Iola Daily Register And Evening News from Iola, Kansas on February 27, 1933 · Page 1
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Iola Daily Register And Evening News from Iola, Kansas · Page 1

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Monday, February 27, 1933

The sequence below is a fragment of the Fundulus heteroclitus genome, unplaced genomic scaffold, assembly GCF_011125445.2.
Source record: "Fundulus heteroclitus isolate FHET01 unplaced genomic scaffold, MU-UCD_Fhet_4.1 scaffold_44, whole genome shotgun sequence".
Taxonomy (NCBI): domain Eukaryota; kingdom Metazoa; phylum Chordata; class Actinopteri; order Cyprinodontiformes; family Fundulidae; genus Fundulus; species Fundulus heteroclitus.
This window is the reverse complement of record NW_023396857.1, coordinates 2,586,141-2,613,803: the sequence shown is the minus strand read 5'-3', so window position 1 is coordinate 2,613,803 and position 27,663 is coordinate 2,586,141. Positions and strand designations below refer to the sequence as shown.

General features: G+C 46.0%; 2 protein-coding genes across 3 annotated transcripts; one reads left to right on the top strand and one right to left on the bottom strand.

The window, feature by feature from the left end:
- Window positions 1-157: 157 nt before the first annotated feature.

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STATE HISTUKlUAl* COMP. TOPEKA .KAM. VOLUME XXXVl. No. 104. Successor io The lola Daily Register,, The ](ila Daily I Record, andi lola Daily Index. lOLA, KAS., MONDAY EVENING, FEBRUARY 27, 1933 POUCE START A WAR TO put END TO PETTY CRIME BOETTCIIER REFUSES LETTERS TO POLICE.! Chief Al V. Funkhouser Says Condition JVIust . And Can Be Ended CITIZENS MUST HELPJ Townsfolk Must Cooperate II Move Is Success fui, He Says Police Chi;f A. V. Funkhouser an- nouncfed today that a concerted of- lensive against "petty crime" has been begun by his men and will continue until ;Iola is "free from this annoying sort of Jaw violation." The chief, •however, asked that the people of the town help. "We can and will suoceed in getting rid of Detty crime if the people will lend J us their a.ssistance." Funkhouser said. ! "A perfect example of how the people can help, not only in bring- I Ing criminals to justice after the' crime has been committed, but in preventing' tfrime before it. is committed, occurred Saturday night. "Two men entered a clothing store Denver, Colo., Feb.; 27 (AP)— Claude K. Boettcher, multi-millionaire father of the kidnaped Charles Boettcher, 11, whose search for his son has been!independent of police assistance, refused today to give Police iChief A. T. Clark letters Boettcher had received, from the abductors Instructing him how to pay the $60,000 ransom. ' , , Asked by Clark to relinquish the letters to authorities! who said they thought they might find an; overlooked clue which might lead to.tlie solution of the kidnaping, the elder Boettcher said he expected "definite word from the captors of my son some tme today." He refused to say on what he based his conclusion, that the kidnapers would communicate with him today, although it was known the Rev. D. B. Bagwell, rector of- St." John's Episcopal church, who previously received letters for Boettcher from the . kidnapers, had visited the elder Boettcher's home twice during the morning. CONGRESS TRYS TO CLEAR DECKS BEFORE MARCH 4 Committees Attempt Adjustment of Hou^e and Senate Differences NO MORTGAGE HELP National Gity Accepts Mitcheirs Resignation Chairman of World's Second Largest Bank Quits to Keep Personal Criticism From Reflecting on the Institution After Senate Bai-es Sharp Practices. Moratorium Bill Will No^ Be Passed by Senate This Session BAR OPPOSED TO JUDICIAL SHIFT pn the -square and aroused the sus- j District Reapportionment Proposed Draws Fire of Allen County Group "picions of the. proprietor by asking to use HLS telephone to call someone! about an automobile tire. He slipped i out of his .store and found an officer; nearby. The officer, in turn, called Members of the Allen County'Bar the police station and had another; association werei signing today a pe- officer come immediately to the!,,.. ... , i , . , . store to guard the rear entrance, ^° ^^'^ state legislature oppos- while he guarded the front door. : ing a bill which if enacted would No Crime Committed. ; abolish the present thirty-seventh "Po&siblv th# men saw the uni-; jncjicial district, and establish in its ;^J'Ll ^d^^d ^,^l ^'a^m,HV>^^-^ °ne composed of Linn, holdup—po-sslblv they nevc-r did in-Miami. Bpurbon and Allen counties, tend, to commit any crime. I : One j^idge would have jurisdiction "But the result was the same: no t)ver the entire area, crime was committed. An Ounce of Opposition to the mea.sure is based prevention is worth a pound of cure. t^'ie assertion of the association^ _ and this merchant did the thiin:;; t^^"'t such a district would impose j Briitton amendment requiring which wp want everv citizen lo :do duties so numerous on the Judge should the case arise. - ; that he would be either physically "If any citizen of Io!a . sees a ; "nablo to dispose of all of them, or crime., no /natter liow minor. boin<j ; 'f disposition were made the rights committed, it is his duty to report it "n^^ interests of the litigants involv- immediately to the police. If he i "-"d would not be .served to the best even ;'.eeK some pcisbns whose ac- '• advantage. - tlons arouse hLs susolcions. lie should : It was the opinion of .several mem- call us. bers of the bar. however, that some "It may result In bur questionin?' other consolidation could be effected .a few persons who are on the streets , which vv-ould rtsult in worthwhile I' late at night for lawful rca.sons." the i economies, ithe primary purpose of '" c^hief continued, "but if thHr con-i the bill now pending in the leglslaj- .sciences are clear, they won't object: ture >. without jeopardizing the effjc"- to being questioned. ' ; ; ic'icy of the judicial system. '•What we want is for thie people Suggestions were heard that either of lola to help us prevent this petty I Bourbon, or Anderson, or Coffey crime by reporting .suspicious per-: county might be Included in this .sons before they have a chance to i district which is now composed only commit their crimes." !of Allen and Woodson counties. II Nb More Loitcrln?. ; '; aI.«;o suggested that a dl.<!tricc Calling attention to a citv ordiri- comprising Allen, Anderson, Coffey ance which prohibits loitering on and Woodson counties could be pre^^the streets after midnight,; Chief .sided over by one judge in a satts- Pu.skhou.ser said that he has ordered i fnciory manner, his men to issue one warning lo The petitioners, in showing the persons thk-i find on the streets ^ amount of work which would have after that hour whose actions ap- to be done by a judge in the propos- pear suspioioiis. Then, if they fail '• ed district, quoted figures from offi- to heed the warning, the officers cial sources .showing that the aver- are to arre-st them. 'age number of cases tried by courts "Most of the minor crimes which in the five counties Involved during have been committed in lola reqent- : the last fiye years has been 911. with ly are due to!the depression." Fimk-' 424 motiojns and demun^ers heard, houiser said. JManv persons, out of iThi.s. they say. amounts to an aver- work. have'been driven to great ex-, aije of about three per day, which tremes and are resorting to robberj-.: they contend Is more than can be But it must be stopped, and we will handled efficiently and satisfactor- Rtop it i if the people will give us ilv by one; judge. The distance also their help."' • which theijudge would have to cover I : i in order to hear cases in each of the YOITVO PEOPLE LEAD SERVICE counties amounts to 185 miles, pro- i : i viding Ih^ shortest possible route is Washington, Feb. 27 (AP)—In an effort to dispose of its acciunulated business by March 4, congress today busied itself with a number of reports made by conference conmilt- te^ seeking adjustment of senate and house differences on legislation. While the house acted on such measiu'es, the senate took up and then laid aside the HuU-w;alcott mortgage foreclosure moratorium bill, after strong opposition made it apparent the measure- could pot pass this session. Meariwhile, the senate banking committee continued its inquiry into ithe stock-selling activities of the Na!tional City bank of New York and its affiliate, the National City company. Hugh B. Baker, who resigned today as president of the affiliate, was the witness. ; Dick Smith Testifies; On the same side of the.' capitol the finance committee resumed its qi^est for-Information on how to help the times. Among those whose views were received was Dick Smith, managing editor of the Kansas City Journal-Post. The house refused to recede from its! position giving President-elect Roosevelt broad powers to reorganize: the government and sent the 960 million dollar treasury-postoffice supply bill back to conference with the senate. It also declined to accept the all •New York. Feb. 2l • (AP)—The resignation of Charles E. Mitchell as chairman of the National City bank wns accepted tod|ay at a meeting of the board. The board elected James H. Perkins, president of the City Bank Farmers Trust compary, a National City affiliate, as chaihnan to succeed Mitchell. le directors of the National City k, second only to t le Chase Na- tioBgl bank asj the largest in the world, met at 9, a. m. to act on the gray-haired, stem-faded Mitchell's letter of resignation as chairman of the bank ^nd of its affiliates and subsidiaries. Mitchell, even as hjis letter was made public late last light, was en routs to Washington to appear again today as wtness before the senate banking committee.' It was previpus testimony in this inquiry that led to the resignation of Mitchell, a Chelsea, Mass.i native whose rise from clerkship to the heights Of finance was a Wall PRISON BREAK EFFORT FAILS Three TS'ew Members Taken in Methodist Night MeetlnR. .it ' taken. The Sunday evening sen-ice at the First Methodi.";t church was again .presented by 1 the . young people of the Epworth League, given by a new groXip, discussing different topics than those of a week ago. MRS. ARBUCKLE DIES Mother of Jola Automobile Dealer to Be Burled in Highland. xlose of the ser\-ice tliree young men were taken into church membership. The prograih follows, with Alfred " Anderson presiding: Prayer. Robert ' Langsford: Scripture. Viron Middleton; "What I my church teaches about educatiisn. Ira Sutton: "What \^ my, church teaches about steward' ship," Roy Fihley; horn solo, Stanley jLovcstedtj accompanied bv Virginia Finley: "Wlint my church teaches about the communion." Lois Dreher: "Wli^t mv church teaches about baptism." John.Brazee; "What _ my church tenches about salvation." Thelma Coblcntz. Mr.s. C. |H. Arbuckle, mother ol At the; Ross Arbuckle. lola automobile dealer, died at her home yesterday at the age ojf 65. She had been in poor health for six years. The Rev. W. E. Van Patten, pa.i- tor of Trinity Methodist chiu-ch, will ronduct the funeral service j which is to be held In the Sleeper pervice rooms tomorrow at 2 p. m. Burial is to follow In Highland cemetery. Mrs, Arliuckle was born in iMead- ville. Mo., and had li,ved in lola since 1B20. She| leaves h^r husband and son. and three daughters, Mrs. Clint Ball, lola; Mrs. Eula V. Rhyh, and Mrs. Nola Chczem. both of Chicago. departments to cut e.vpenses by five pe^• cent next year. The house adopted the partial conference report on tlie SIOO.209,000 ;uii>i5ly bill for the agriculture ci- partment. The report, adopted pre- vidu.sly by the senate, now goes back to Ithat branch. , The house substituted an amendment for a senate provision" which wojiild let state highway commissions charge tolls indefinitely. The house substitute would prevent tolls from beijng collected after the costs of the stale bridges have been amortized. The house agreed to the senate amendment to make the remaining amount of federal highway aid emergency fund available until Januar>- 1, 1934. instead of to July 1," 1933. Representative Btichanan (Dem. Tex. I said congress had cut $7,852.000 off the budget estimates for the agriculture department. . ' On the reorganization proposal, the senate last week rejected the house substitute economy provisions, eliminating the Bratton amendment, and the provision restoring 19 riiillion dollars for domestic air mail. The house insisted On its amendments and' unless the senate recedes, it is possible final action on the measure may fail at this'session. 1 However, Representative BjTns of Tennessee, chairman of the hotise appropriations committee hopes the deadlock will be broken. In the senate debate. Borah of Idaho indicated opposition to the mortgage moratorium bill—declaring that if the government continues its present recoristruction loan policy, it may have tlo take over icohtrol of the railroads and Insurance companies and ,make Soviet Russia "ashamed of Itself" by com- jjarison. Senator Glass of Virginia also opposed the bill .1 The Weekly Register. Established 186T. The lola Daily Kegistcr. EstaWinhed 1897. SIX PAGES,' WEATHER and ROADS ARMY OFFICER THE SPEAKER Major W. C. Koenig of Lawrqncc to Address Current Topics Club. FOR KANSAS: Generally fair io- nleht and Tuesday except rain lo- nljTht In soulfjeastem portion: colder Tuesday and In north-central portion tonicht. I For I'ola ai>d Vicinity: Rain to- hls:h(>: fair and colder Tuesday. Weather outlook fbr the i Major W. C. Koenig. regular army 1 officer in charge of all R. oi T, C. ! activities at the University of Kan- .'ias. will .speak at the meeting of the Cuirent Topics club at the Portland ] hotel tonight following the supper . "period | vhich Is to .start at 6:15. He will Februait~27 t5 March "4, 1933. for the ' ^'scM-ss ihe military .situation in the Northern and Central Great Plains: '*^ond present, with special rcf- Probably ,one ' or two precipitation |''''f>|ce to the Sino-Japanese situa- periods.: There are some indications ; tion; as it involves the United. States, of colder weather bv the middle of 1 Members of the lola Community the week, especially in the north ' chit^ were also reminded today that portion of thb district. = ^ meeting of the organization will Temperature — Higliest yesterday, i ^ ^}'^'^ in the hotel at 8 p. m., fol- 58; lowest last night, 34; normal for j lowipg the conclusion of the Ciirrent today, 37; exce.sf ycsterd.ay, 9: cx-| Topics, club meeting. cess since Januar>- 1. 454 degxces: ' ' :— • this date last year, highest, 78; low- | ! "'fh School Pep Meeting, est, 44. I ' i T|ie high school auditorium was Precipitation fcr the 24 hours end-! tbe I scene this morning of a pep ing at 7 a. m. today. .00; .total for ,'"^'^png for the last home game of this year to dale. 1.82; deficiencv : the | sea.son. Chanute. tomorrow since J^nuarj' l. 1.11 inches. night. The band played and J. B. Relative humidity at 7 a. m. to- Bruce gave a pep talk. The cheer "day. 66 per cent;'barometer rediiced ; leaders. Lena Stonaker. George Lew- to siea level. 30:13 inches. Sun rises. 6|57 a. m,; sun .sets. 6:13 p. m. I Weather and Dirt Roads. | Dodge City, Arkarisas City. Wich- manj and Russel} ' songs and yells. I Long, led school ita, Topeka. SaUna, ploudy. roads good. I i Pittsburg, Ottawa, Emporia, Man- hattan. Coffeyville, partly cloudy, roa:ds good. ' ! Death of former lohm. Word was received here today of the death In Kai^sas City this morning bf Mrs. V. li. Martin, a former resident of lola iand a sister of A. F. Grant. Funeral arrangements will jbe made later; FORDS BACK MICHIGAN Ilenry and Edsel Ford Subscribe 6'.i Million Dollars to Create New! Banks in Detroit. Detroit, Feb. 27., (AP)—Two new Detroit banks, buttressed by the millions of Henry Ford, today became the keystone of plans to lead Michigan out of the difficulties which resulted.in the proclamation of a statewide banking holiday two weeks'ago. The new banks, whosecauital will consist of; $8,250,000 furnished by Mr. Ford and his son, Edsel, are expected to open for business Wednesday. They will be built from the liquid assets I of the First National bank and the Guardian National Bank of Commerce whose depositors will be iablo to receive immediately about! 30 per cent of their deposits. Disbursement of the remaining 70 per cent must await the liquidation of the assets of the two banks. The Ford announcement climaxed a week-end of fast moving developments during which officials of the First National and the Guardian National accepted a 78-million-dollar loan from the Reconstr.uction Finance corporation to be used, in the formation of the new banks. The Fords' offer to subscribe the entire capital, stock of the two new banlcs as accepted by directors and stockliolders of the First National and the Guardian National gran^ the motor manufacturefr and his son the right to name the official personnel of the new Institutions and to ultimately merge them into one organization. These rights were spe- ciflcaUy requested by the Fords. Under the plan the Fords will put up S5.625.000 for the successor to the First National and $2,625,000 for the successor of the Guardian National. Of the 78-mUlion-d6llar R. F. C. I loan, 54 miUfon will go to the bank to be built but of the First National aid the' remainder to the bank to be built from the Guardian National. Two Use Home Miade Guns In Unsuccessi'ul Try ForLibei*ty Sacramento. Calif., ^eb. 27. (AP) Martin Colson and Lliyd Sampsell, ^oLsom prisoners, took command of the prison administration building ^ith home inade guiis today but failed in a plot to force Warden Court Smith and guards to escort lihem to liberty.' Officials said C0I7 ^n committed suicide and Sampsell was disarmed.. I The plot was put int<j> action when Sampsell and Colson vrere admitted to the prison hoqjital. j The men drew jrom ;helr clothing guns, designed from gas pipe and loaded with bullets w^ich they had made and which corresponded to tihose of .45 caliber. The guns actually worked. i Colson and Sampsell "covered" five giiards and a gate keeper in the prison hospital ard sent word to Warden Smith to.. oli\ them. : The prisoners expect ed the warden to arrive without delay and had he done so their lilot to escape might have worked ojit. The warden suspect^ what was trarispiring, however, ajnd called out additional guard forces before contacting the''two prisoners. |Sampsell stepped out Into the yard, the warden following. There Sampsell found himself under the guns of guards whq.,made him strip and- leave his clothirig and gas pipe gun on the groimd. iSampsell was put In the dungeon. Cpjson, who had not followed the warden and Sampsell into the yard shot himself through the head with his improvised gun and dropped dedd in a room adjoining the warden's office. Colson was serving a life sentence for' murder and Sampsell Is serving two to ten years for robbery. NEW KANSAS CITY BANK OPEN Home Bank and Trust Company a Merger of Fonr Others. Kansas City, Feb. 27. (AP)—Tlic Home Bank & Trust company., a consolidation' of four Kansas City banking Institutions, opens for business today. Deposits total $4,800,000 and the assets exceed 5 mlUloii dollars. • ; Included are the Mei^ntile Trust company, the city's oldest l»nk; the liome Trust company,, the Main Street bank and the Sterling bank; Street epic. He said he was "not willing that the criticism that lia^i been directed at me as the result 01" public misunderstanding of jtestl- mony given In ex parte hearings before the senate cotiunittee on banking and currency! during the past week shall react upon the Institution -on my account Its financial strength is .sucn tbat 11 needs no restatement by me, but it will always be my deepest soiutie of pride." I , ; Meanwhile two federal agencies 'had reached oiit to look hito Alitch- cll's 1929 income tax return.} The internal revenue bureau Jomed yesterday with the justice department in inqtiiring into the stock sale by which Mitcfiell told the senate committee he avoided paying an Income taxthi^e years ago. His testimony was that In 1929 he sold 18,000 shares of the bank stock to a relative at ^ loss of nearly $2,800,000 and later bought it ba,ck at the price he had received for |lt. Among other testimony Mitcheii gave was that he received. In addition to his ordinary salarj', $3,471,7.'?2 in 1927, !l928 and 1929 for exe- ciitive services to the bank and its securities affiliate, the National City company. Mitchell also testified that directors of the bank had lent bank funds totalling $2,400,000 to officers of the bank to protect their stock holdings in the market crash of 1929. The.se loans, lawyers for the senate committee brought out were made without Interest and. In most cases, without security. b.S. Rentschler, president of the bank, said hot more than 5 per ceiiit of ttieso loans, had been repaid; and that they had been written off the bank's books or transferred to the National City company. He testified that "it might well be" that at the time theSe, loans were being made to officers, the bank was selling out other borrowers. t Ferdinand Pecora. counsel toj ths Investigating committee, brought) out that lesser employees of the bjanl: who liad iDOUght stock at $200 iand $220 a share in 1929 were still payr ing installments at those prices. "The present price is under $40. The em­ ployes, he was informed, could ^relieve themselves of the obligation only by resigning their jobs. : , PNEUMONIA AN ADDED THREAT TO RECOVERY Physicians Deeply Concerned by Mayor Cermak's Condition MAY DROP PENALTY House Votes to Extend Auto oMline to April I. Ta.x Topeka, jFeb. 27. (AP)—The house voted today, 110 to 5, to extend until April 1 the deadline for purchase of 1933 motor vehicle license plates, without penalty. In slashing the fees 50, per cent earlier in the session, the legislature provided a SO-cent monthly 'penalty if vehicles were not registered by February 1, with the prbvison, however, that no penalty should be collected for February this year. The Blythe resolution extending the deadline until April i must be adopted also by the senate before it will' become effective. Representative Blythe (R) of Morris, author of the resolution, said it would be Impossible for all motorists to purchase their license plates before March 1 and that the extension would save them no less than $50,000. SHRINE RECEPTION POSTPONED Big Functioni in Pittsburg Set Up to March 9 from Tt^orrow. (Special to The Reeister.) Pittsburg," Feb. 271—The annual Mirza Shrine reception and ball for Potentates which was scheduled to be held in Pittsburg tomorrow night has been postponed imtil Thursday, March 9, because of the death of the mother-in-law of Max Froh- lleh. Illustrious Potentate of Mirza Shrine. W. RMcKim, One of Winners hi Register's Hand of Week Contest PRS. GILL IS WORSE Another \j^ictim of Italian Suffers:Setback During; Night Miami, Fla.' Feb. 27. (AP)—Physicians became deeply concerned today over the! condition of Mayor Anton Onnak of Chicago, wounded by an assassin's bullet, because of the pneumonic condition of his right' lung. Mayor Cermak was shot February .15 when Giuseppe Zangara fired wildly Ipto a reception committee for President-elect , Franklin D. Roosevelt at' Bayfront Park here in an attempt on Mr. Roosevelt's Ufe. Dr. Karl Myer, Chicago heart sjjecialist, and one of five doctors attending the mayor, said the hope, of! his phj-slcians for recovery had been lessened by the appearance of pneumonia. jDr. Myer added: !"We can not say just now wheth.- er it (pneumonia) has spread because a full examination has not been made. No Crisis Yet. "The pneumonia crisis Is six or. seven days. We see nothing in the immediate prospects that death is near." Pessimistic news also came from the bedside of Mrs. Joe H. Gill of Miami, also seriously shot during Zangara's filing. Dr. T. W. Hutson. attending her, said Mrs: Gill's condition was not as favorable today as it has been on previous days since the Bay^ront Park tragedy. "Her condition is by no means alarming," he said, "but she siiffer- ed a slight setback during the night." • Dr. Walter Hanburger of Chicago, a heart spsciulist, who joined in today's conference with the other five doctors with Mayor Cermak, .said: "It seems to tie tlje patient has been slipping, slowly but progressively, since Saturday." A Source of 'Worry. Dr. Hanburger said liis constantly climbing resiMratory riite is becoming a. source of alarm. "The steady climb of the respiration is dangerous," Dr. Hanburger said. "The normal rate is 16 to IS and the present rate means that ISiayor Cermak is breathing in gasps. "The oxygen tent is not accomplishing the pui-pose for which it was decided upon. The patient'is so ill that the oxj"gen does not work as well as we hoped it would.' The phj-sicians announcecl that a second' blood transfusion would not be mode today, the first was made Saturday. They gave him another intravenous injection duiing the morning to supply nourishment. Mernbers of the ihayoi's immediate family arrived at the hospital today shortly before 11 a. m. TERRAIN^AND CHJINESE HINDER JAPS. Peplng, Chhia, Feb. ^27. (AP) —Japan's invading armies, advancing with the greatest difficulty across the province of Je- hol to its capital, suddenly shifted the attack today frpm Llng- yiian, half way between Chao- yang and Jehol city, to Chien- plng, approximately half way between Chaoyang and ChiH- feng. Meantime a drive in the south was checked a short distance north of the Great Wall by Marshal; Chang Hsiao-Liang's • regulars, participating in their first engagement since the Je­ hol campaign began. The Chinese defenses, driven back from the frontier towns In the first days of the advance, have formed a stronger Une in the hills between Chaoyang and Chihfeng. Severe fighting is pnlng on there now, and Chinese dispatches asserted that the defense had not been shaken. Japanese artillery was pounding at the pass of Paishih-Tsu- men where the Chinese were putting up a vigorous, fight. i Chinese dispatches reported a 24-hour engagement near the village of Naimanwangfu in! which Japanese cavary lost 400 horses which they abandoned toj perish in the mud. Incomplete casualty lists com-i plied by the Chinese , said thej defenders had lost 1,000 men ini that sec,tor and the Japanese 600J in a single battle near Ling-i yuan. W. R. McKlm of lola was one of the ten cash prize winners In the contest for the best solution of Grace Carver Ransom's Hand of the Week of Febiiiary 12: He won sixth prize and has received his check for $1., The other prizes went to eight women and one man. representing seven cities in three states. While the contest hand appeared to be exceedingly easy ifor many contestants, a., vast majority overlooked one fundamental, "the hand pattern." This plus the failure of many to give the flhal score 1 made, accounted for the downfall of many whose solutions otherwise were well up in the initial consideration. The contest hand of Februar>* 12 follows: North S K-8-5-2 H A-3 D A-K-7-4 C K-6-a West East S 10-9 • S J-6-4 H K-J-i2 H Q-9-7-6-5 DJ-9-3-2 DQ-8-5 C A-9-8-2 C 10-4 i \ South ; S A-Q-7-3 H 10-8-4 D 10-6 C Q-J-7-5 North Dealer—North and South vulnerable. Wltli all players observing their hand patterns, the judges ruled the proper and correct bidding as follows: North East South West One Diamond Pass One Spade Pass Four Smdes Pass ; Pass Passi And by all sound rules of bidding nothing better than a game at spades can be bid, yet the hand actually.' makes six spades^—two extra tricks. South holds a biddable suit and his hand contains two hot or tricks, but no support for North'; opening diamond bid of one. Hence South takes out with one spade. North holding four Honor tricks, might bid three no-trump over South's spades, however. North holds no long easily established suit in his hand. Hence by the line of teasoning, a game at spades is bid. And as to. the reasoning of the opening lead. West; flgiu-es a diamond lead might give South a discard since he had not supported North's original bid, and West does not wish to lead from Jils tenace holding In hearts. Rather than lead a trump which might hurt his partner's hand, he elects to open with the club ace. The correct rflay follows: (Blackfac? cards take tricjks.) West North ; East ! South CA C3 l.C4.r..:.:C5 . SIO SK L.S4.......S3 S9 .S8........S6 SQ D2 S5 SJ. SA C2. CK CIO C7 C8...;...C6 H5. ...L.CQ C9 H3 H6 CJ D3.......DA Do.. DIO D9.. DK D8 r>6 DJ D4.......DQ S7 H2 HA H7. .....H4 HJ....;..S8 H9.......H8 HK....I..D7 HQ,,.,,.HIO More Cattle but Fewer Hogs Now Topeka, Feb. 27. (AP)—More beef cattle, milk cows and hogs, but fewer horses, mules and sheep were on farms in Kansas January 1, 1933, than a year previous, F. ic. Reed, federal agricultural statistician for Kansas annoimced in a rejwrt released here today.' The inventory valuation of all livestock January 1, 1933, was $107,855,000 compared with $124,433,000 and $243,008,000, January 1, 1932 and 1929 respectively. The present valuation was said in the report to be the lowest in many years, figuring 13.3 per cent below the figure of a year previous and 55.6 per cent below that of; 1929. There were 3,463.000 head of cattle and calves on farms January 1 compared ' with 3,298,000 last year, an Increase; of 5 per cent. The farm value of these animals was; placed In the repbrt at $80,465,000 against $72556,000 January 1, 1932. As cows of breedingj age accoimt for 45 per cent of the total number, a large 1933 calf crop was anticipated tin- less advers.e spring weather conditions develop. Present value per head was placed at $17.50 compared with $22 a year earlier. Declining imports, together with increased numbers of breeding cattle indicated the Kansas cattle Industry-Would continue on a more self-sustaining basis than previously, the report said. A total of 3.233,000 hogs were listed, a 4 per cent Increase over the preceding year, and a 30 per. cetit gain over January, 1931. Sheep and Iambs totaled 591,000 head compared with 777.000 last year and 699,000 head two years ago. • Horses continued the decline beginning in 1920, reaching a total of 42 per cent below the numbers listed 13 years ago, the-present report listing 631,000 head. Horse values, however, increased to $41 per head against $37 the previous year. Mules totaled only 146,000 compared with 150.000 a year ago, and 305,000 in 1923 i;he recent high point. Train Kills a Child. Manhattan, Kas., Feb. 27. (AP)— Charles McKinley Clark, year and a half old son of Mr. and Mrs. Harry Clark, was killed here yesterday wfien struck by a passenger train. The child was playing on a railroad track near his home. COOPERATION IS NEED OF NATION Hoover Limns Policy of , Republican Party in Future Y^ars Washhigton, Feb. 27. (AP)^ President Hoover, in ;a letter designed to outline the ifutufe stand of the Republican party, today suggested to the executive committee of the RepulDlican national committee that "in these times cooperation and not partisanship is the need of the country." The president added, however, that he felt the Republican party should carefully scrutinize and de-, bate proposals put forward to • aid the country. Opposing those "which will hurt the progress and welfare of the country." Mr. Hoover outlined what he called a party platform upon which "all Americans can stand without pa^'tisaashlp," Including insistence upon sound currency, restraint upon federal spending and insistence upon governmerit Integrity as to its obligations. Reply Sent Back, The president's letter was read behind closed doors to members,of the executive committee by Chairman Everett Sanders, and a reply was drafted immediately and dispatched to the White House, signed by 15 o.f the committeemen. Their letter expressed! "the deep appreciation of the loyal members of our, party to your tinceasing and effective labors In behalf of the Ainerican people." It extended congratulations to Mr. Hoover on the conduct of his' campaign, adding that "your straightforward penetrating discussion of public Issues indelibly impressed the fimdamentals of sound government upon the millions of voters in whose hands; rests the future of oui- country." "the supporters of ovu- great party,"! the letter said, "will continue to look to you for leadership in these difficult and dangerous days and we of the party organization are relying upon your Counsel and cooperation in solving the many problems before us." Tribute to Coolidge. The executive committee earlier adopted a lengthy resolution of tribute, to the late Calvin Coolidge. ,The committee listened to J. R. Nutt, the national treasurer, relate that, the party's deficit which had been brought below the $200,000 mark now had risen to $213,000. It accepted the resignation of Senator Cutting of New 'Mexico, who supported the Roosevelt-C3ar- ner ticket in the last election. Sanders said the resignation was accepted "without comment." • Albert ,G. Sims of Albuquer(;^e, New Mexico, the husband of the former 'Ruth Hanna' McCbrmick, was chosen to represent New Mebc- Ico In his stead, and J. D. M. Haih- llton, of Topeka, Kas., was elected to represent that state, succeeding the late David Mulvanc. CABINET NAMES INCREASED TWO BY ROOSEVELT Sen. Swanson and Harold Ickes Officially Placeq On Roster INTO FINAL SHAIE of A. YOUTH HELD FOR ACCIDENT Lawrence Boy Fatally Injured Highway Auto Crash. in Leavenworth, Kas., Feb. 27. (AP) Carl Rockefeller, 22, Lawrence, Kas., was held in the county jail here today while officers Investigated an automobile accident near Reno in which Otis Clark, 18, Lawrence; was injured fatally. Sheriff Roy Murray said a charge of driving while intoxicated probably would be filed against Rockefeller. Besides the driver and Clark, the occupants of the car, which jwas wrecked against a culvert, were Chester Stone, 17, and Miss Myi-tle Grover, 17, .both of Lawrence. Clark's body was taken to Lawrence. Stone, who was not seriously injured, was placed in a Lawrence hospital. C3oroner Walter Bransfield and Deputy Sheriff Turner said they foimd broken bottles at the scene of the wreck. Officers quoted Rockd- feiler as saying the automobile was borrowed from his uncle, H. H. Schlelfer, Lawrenfce butcher. The party was returning from Kansas City, officers said. But three Posts Yet to fie Announced Formally By New President Hyde Park, N. Y., Feb. 27. (APj President-elect Roosevelt added- tjwo more names to his cabinet tod^y; Senator Claude A. Swanson of Vjlr- ginla as secretary of the navy aind Harold Ickes of Illinois as secretary of the Interior. , He had psevlously annoimced 4P" pointment of five other members his cabinet. Cabinet members ofljc- lally announced thus far are: Secretary of State, Cordell Hull Tennessee. Secretary of the Treasury, William H. Woodin of Pennsylvania apd New York. . Secretary of War, George H. Dejm of Utah. Postmaster General, James Farley of-New York. Secretary of Agriculture, Henry Wallace of Iowa. Secretary of the Navy, Clatide Swanson of iVirginia. Secretary of the Interior, Harold Ickes of Illinois, i Selections Already Known. I This leaves three posts in the cabinet still to be officially announced although it is generally believed that the attorney general will Thomas J. Walsh of Montana, the .spcretary of commerce Daniel Roper of South Carolina and secretary of labor Miss Frances kins of New York. Senator Swanson is an authorij on naval affairs. He is one of staunchest preparedness, advqcal on capitol hill. At the same time he is , an advocate of internationlal agre')ement for limitation of armaments and a member of the can arms delegation. Mr. Ickes is a Inwj-er and has identified more or less with the publican independent group. )ins been associated with Senator Johnson of CTalifornia in past polll- icftl campaigns, and is regarded Mr. Roosevelt as a leader ."for government." Announcing today's appolntmen| tho president-elect simply mcnted:' "I like the cut of Jibs." Swan.son Well Quallfled "Confirming his selection of Seii- ntor Swanson for the naval post. R.no.sevelt referred to the veteran Virginian n.s "my old colleague." I S?.-ansori l.s ranking member of both the .senate naval and forei relations dorhmittee. It was indicated that Swaiisojn probably would give up his post on the Geneva arms delegation although no consideration has been given to that. In discussing the selection it Ickes it was emphasized that hjs party affiliations had nothing to do with his choice. Rodsevelt said had known Ickes for 20 years more and regarded him well i: formed on internal affairs. . The interior department deals most entirt-jy with western proble: and it is one of the few times westerner has not been chosen f< the office. Roy West, another Chicagoan, served tinder President Coolidge. • After his cabinet announcemenl_ today the president-elect tiu^ned tb his inaugural addreiss which he intends to make very concise. I I Announcement of the names of tihe remaining cabinet officers was expected shortly. Roosevelt said to|day he had not got anywhere below (iabinet members in his selections,!' slgjn BLIZZARD TRAPS STUDENTSJ Esbort Dead and Girl May Die Af 1 er Mountain Cllmbi Flagstaff. Ariz., Feb. 27.; (AP)J- Eighteen-year-old Doris Ebsen, an . Arizona state teachers college stud,^ ent, was given only a 50-50 chanca to live today as the result of exposi- ure In a blinding snowstorm which claimed the life of her companloii, Robert Sanders, 19. Miss.; Ebsen, Sanders, Nancy Mr- ford, if, and William Brown, 19, set out Saturday to climb Mt. Eldei^, three miles east of here. They were trapped by a blizzard. • | Brown said Sanders collapsed and being unable to give aid, he and the two girls kept going. Shortly afterward Miss Ebsen collapsed. I Brown and Miss Alford descended until they came upon a forest rang^ er, who sent a party to search for; the other two. They foimd Mlfi« Ebsen yesterday afternoon asleep in a snow drift, overcome by the coM. The body of ganders was foiuwl about a mile away. 9 ! HIGHWAY PROBE UPPERMOS1 Capital Punishment Also Reads [ Facing Legislators. Topeka, Feb. 27. (i^P)-Propceal* or an investigation i of the stat^ highway department, ilegalizatlon 01 the manufacture of industrial alcohol and a revival of capital ptm' ishment held positions near .the tops of the calendars today as th< biennial session of the legislatti" entared the eighth week. The highway investigation capital ptmishment proposals . before the house as the senate p: pared to take a vote on, the induS'. trial alcohol measurei which it re-j vived after refusing to approve the bill earlier h\ tlie session. Passag^ of the bill woiild seiitit l>ack_;t<i the house for action • on amend-? ments made by the senate.